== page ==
Window treatments are tricky. And not just for home owners but also for designers. There is an unlimited number of odd shaped windows and window configurations in homes that it can be difficult to treat them in a way that is what the homeowner likes as well as being practical and aesthetically pleasing. So today our goal is to educate. What are those different types of treatments called. What is the best way to use them. What are the benefits? What are the down falls? What do they look like? There are things that really matter with window treatments--lining and height and hem can all be the difference between a sloppy looking, small window and big, well-dressed window. So read on to find out how you can make your windows the best they can be! ;)
We'll start by saying that we're not against ready-made curtains. There are some very pretty, very affordable options out there that we don't want to ignore. These are absolutely items that you can take advantage of too, but we just want to make sure you use them appropriately. For starters, many ready-made drapes come unlined. This is ok if you're doing a linen drape that can feel light and airy without feeling cheap. However, if you have a fabric with pattern or something a little heavier that is unlined, it won't look nice hung on a window with the light shining through. It will feel thin and inexpensive and will make your windows look sad. So, if you do want to take advantage of a great ready-made patterned drape, we recommend paying the additional money to get them lined.
Custom-made drapery panels can be the fullest, most-lined, best-dressed panels that you've ever seen, but you have to know what to ask for. We will say that custom drapery is not inexpensive. You're going to pay for the look. But usually, if you have a good workroom, you get what you pay for and you'll have beautiful drapery that you'll love for a good long time. Custom made drapes are usually necessary for over-sized windows but can also be used on standard sized windows if you'd like more decorative options or better lining solutions. For example, custom made drapes can have a number of different headers--pinch pleat, ripplefold, grommet. They can be stationary and just decorative or they can be traversing where they open and close for privacy and light-blockage. Since custom made drapes are made to order, they can take longer to get than a ready-made, but they are usually worth the wait!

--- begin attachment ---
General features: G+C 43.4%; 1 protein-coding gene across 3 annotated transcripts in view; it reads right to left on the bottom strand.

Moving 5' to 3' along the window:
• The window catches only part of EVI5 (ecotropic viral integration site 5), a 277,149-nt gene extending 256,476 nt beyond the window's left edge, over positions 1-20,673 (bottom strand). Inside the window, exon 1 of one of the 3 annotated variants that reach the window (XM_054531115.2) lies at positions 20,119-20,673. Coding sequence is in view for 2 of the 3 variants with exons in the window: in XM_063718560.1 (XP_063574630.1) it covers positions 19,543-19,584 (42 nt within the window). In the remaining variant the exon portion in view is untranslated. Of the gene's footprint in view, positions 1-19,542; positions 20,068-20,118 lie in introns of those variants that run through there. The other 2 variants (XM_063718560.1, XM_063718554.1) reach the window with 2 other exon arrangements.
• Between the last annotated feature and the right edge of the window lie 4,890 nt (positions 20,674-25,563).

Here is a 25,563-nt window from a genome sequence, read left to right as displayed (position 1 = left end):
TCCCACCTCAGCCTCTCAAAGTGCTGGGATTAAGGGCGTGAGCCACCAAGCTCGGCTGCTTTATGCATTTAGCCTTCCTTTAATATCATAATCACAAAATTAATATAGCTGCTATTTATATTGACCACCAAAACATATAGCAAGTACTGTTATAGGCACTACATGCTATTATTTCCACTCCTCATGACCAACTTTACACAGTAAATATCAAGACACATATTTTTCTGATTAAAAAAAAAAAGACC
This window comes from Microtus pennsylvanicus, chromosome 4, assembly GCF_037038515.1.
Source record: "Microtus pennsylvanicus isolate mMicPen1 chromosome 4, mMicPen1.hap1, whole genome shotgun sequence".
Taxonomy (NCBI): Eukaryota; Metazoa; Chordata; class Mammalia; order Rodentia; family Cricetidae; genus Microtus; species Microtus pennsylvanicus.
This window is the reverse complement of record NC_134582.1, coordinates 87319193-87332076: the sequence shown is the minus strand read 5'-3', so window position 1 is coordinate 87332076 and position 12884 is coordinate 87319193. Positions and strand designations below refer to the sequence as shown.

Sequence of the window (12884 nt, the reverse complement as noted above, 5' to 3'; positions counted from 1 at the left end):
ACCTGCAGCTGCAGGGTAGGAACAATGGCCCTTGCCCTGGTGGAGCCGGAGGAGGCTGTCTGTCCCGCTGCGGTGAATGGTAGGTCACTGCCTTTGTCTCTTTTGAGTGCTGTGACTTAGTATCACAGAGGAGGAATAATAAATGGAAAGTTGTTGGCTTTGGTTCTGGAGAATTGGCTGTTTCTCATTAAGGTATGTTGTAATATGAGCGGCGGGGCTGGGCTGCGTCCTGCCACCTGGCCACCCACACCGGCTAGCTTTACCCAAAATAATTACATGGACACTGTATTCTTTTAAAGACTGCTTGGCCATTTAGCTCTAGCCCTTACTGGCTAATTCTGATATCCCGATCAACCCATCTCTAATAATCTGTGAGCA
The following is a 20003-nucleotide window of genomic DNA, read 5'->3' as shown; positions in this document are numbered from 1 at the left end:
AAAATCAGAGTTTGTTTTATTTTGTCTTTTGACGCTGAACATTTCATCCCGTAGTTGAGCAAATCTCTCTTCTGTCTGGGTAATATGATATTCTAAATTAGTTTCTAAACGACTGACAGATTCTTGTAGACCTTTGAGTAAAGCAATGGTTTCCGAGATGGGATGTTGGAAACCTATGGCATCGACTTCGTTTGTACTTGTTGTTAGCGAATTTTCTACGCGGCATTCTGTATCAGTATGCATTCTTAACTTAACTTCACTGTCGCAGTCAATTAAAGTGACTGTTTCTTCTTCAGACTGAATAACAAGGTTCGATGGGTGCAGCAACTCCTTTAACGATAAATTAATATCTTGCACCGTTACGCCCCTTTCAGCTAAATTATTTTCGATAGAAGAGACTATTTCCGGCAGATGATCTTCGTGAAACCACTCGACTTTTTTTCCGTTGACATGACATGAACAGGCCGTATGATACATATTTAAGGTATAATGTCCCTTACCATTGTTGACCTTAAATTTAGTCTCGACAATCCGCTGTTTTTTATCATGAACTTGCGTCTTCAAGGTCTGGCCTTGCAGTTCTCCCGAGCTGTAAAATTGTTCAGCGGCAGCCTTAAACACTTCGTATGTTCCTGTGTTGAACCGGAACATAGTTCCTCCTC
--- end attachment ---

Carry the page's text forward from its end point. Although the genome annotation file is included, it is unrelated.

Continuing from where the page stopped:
As far as the header options, you may be asking--"What does a pinch pleat look like?" "What's a ripplefold?" "Is grommet even something I'd want on a custom drape?"
To answer your questions, a pinch pleat actually comes in a variety of styles. The french pleat is made-up of 3 fold of fabric and is gathered in a crisp, tailored bundle at the top of each fold. These types of drapery panels usually require more fabric and are therefore more expensive but they are worth the money because they always look very full and tailored.
There's also something called a two-finger pleat which is 2 folds of fabric instead of 3 like the french pleat, and a pencil pleat which is just 1 fold. As you go down in folds, you go down in fabric which means your cost decreases. This is good! But be sure to choose where your cutting your costs wisely. A pencil pleat may be appropriate for a child's room, but we definitely recommend going with a two finger or french pleat for a more formal space or even a master bedroom.
Drapery lining is essentially the icing on the cake. It's necessary and is what makes the drapes feel finished. There are different thicknesses of lining that you can use, though. A blackout lining is the thickest and will add to the fullness of the drapes. This option is great for decorative panels because it makes them look heavier, as well as bedrooms just for privacy and light blockage. However, you can use regular lining as well. This won't make the drapes feel as thick as a black out lining but it will give them a finished look. Additionally, it blocks the back of the fabric so any threads or patterns won't be visible from the exterior of the house. Blackout isn't always necessary but if you're not doing blackout, at least do a regular lining.
Finally, there's sheers. Sheers are making a come-back in the window treatment world. They used to be considered cheap looking but when used in the appropriate setting they can create a very romantic, gauzy feeling that is just the kind of softness a room needs. Often sheers are used in conjunction with a roller shade that can totally block out the light, or they're used on a window that doesn't really need light-blockage but rather something to soften the harshness of the glass. Sheers can be done wrong, so be sure to consider the space before you use them. However, if they're done right, they're gorgeous!